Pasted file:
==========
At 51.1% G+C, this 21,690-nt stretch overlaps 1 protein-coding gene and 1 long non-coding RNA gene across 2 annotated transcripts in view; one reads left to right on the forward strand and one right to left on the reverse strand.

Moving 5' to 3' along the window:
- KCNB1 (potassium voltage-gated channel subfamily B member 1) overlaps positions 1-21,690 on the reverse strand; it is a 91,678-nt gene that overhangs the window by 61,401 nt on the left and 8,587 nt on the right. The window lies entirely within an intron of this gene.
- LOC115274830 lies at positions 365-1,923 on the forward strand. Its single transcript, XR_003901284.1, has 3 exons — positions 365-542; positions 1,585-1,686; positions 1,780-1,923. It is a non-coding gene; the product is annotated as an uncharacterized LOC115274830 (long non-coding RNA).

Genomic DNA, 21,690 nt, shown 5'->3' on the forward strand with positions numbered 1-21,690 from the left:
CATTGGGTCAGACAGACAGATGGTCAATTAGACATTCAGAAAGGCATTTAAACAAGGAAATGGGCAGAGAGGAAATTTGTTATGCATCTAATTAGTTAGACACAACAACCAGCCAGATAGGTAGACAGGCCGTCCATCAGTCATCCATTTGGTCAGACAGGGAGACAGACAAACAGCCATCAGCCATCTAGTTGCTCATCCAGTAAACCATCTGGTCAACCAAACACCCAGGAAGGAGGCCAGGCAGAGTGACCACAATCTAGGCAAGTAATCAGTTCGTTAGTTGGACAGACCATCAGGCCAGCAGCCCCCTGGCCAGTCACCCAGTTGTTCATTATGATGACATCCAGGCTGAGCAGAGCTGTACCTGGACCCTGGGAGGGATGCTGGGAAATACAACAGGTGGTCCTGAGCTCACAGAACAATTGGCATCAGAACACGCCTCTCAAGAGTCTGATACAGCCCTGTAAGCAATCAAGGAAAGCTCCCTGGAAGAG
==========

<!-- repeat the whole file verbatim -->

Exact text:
At 51.1% G+C, this 21,690-nt stretch overlaps 1 protein-coding gene and 1 long non-coding RNA gene across 2 annotated transcripts in view; one reads left to right on the forward strand and one right to left on the reverse strand.

Moving 5' to 3' along the window:
- KCNB1 (potassium voltage-gated channel subfamily B member 1) overlaps positions 1-21,690 on the reverse strand; it is a 91,678-nt gene that overhangs the window by 61,401 nt on the left and 8,587 nt on the right. The window lies entirely within an intron of this gene.
- LOC115274830 lies at positions 365-1,923 on the forward strand. Its single transcript, XR_003901284.1, has 3 exons — positions 365-542; positions 1,585-1,686; positions 1,780-1,923. It is a non-coding gene; the product is annotated as an uncharacterized LOC115274830 (long non-coding RNA).

Genomic DNA, 21,690 nt, shown 5'->3' on the forward strand with positions numbered 1-21,690 from the left:
CATTGGGTCAGACAGACAGATGGTCAATTAGACATTCAGAAAGGCATTTAAACAAGGAAATGGGCAGAGAGGAAATTTGTTATGCATCTAATTAGTTAGACACAACAACCAGCCAGATAGGTAGACAGGCCGTCCATCAGTCATCCATTTGGTCAGACAGGGAGACAGACAAACAGCCATCAGCCATCTAGTTGCTCATCCAGTAAACCATCTGGTCAACCAAACACCCAGGAAGGAGGCCAGGCAGAGTGACCACAATCTAGGCAAGTAATCAGTTCGTTAGTTGGACAGACCATCAGGCCAGCAGCCCCCTGGCCAGTCACCCAGTTGTTCATTATGATGACATCCAGGCTGAGCAGAGCTGTACCTGGACCCTGGGAGGGATGCTGGGAAATACAACAGGTGGTCCTGAGCTCACAGAACAATTGGCATCAGAACACGCCTCTCAAGAGTCTGATACAGCCCTGTAAGCAATCAAGGAAAGCTCCCTGGAAGAG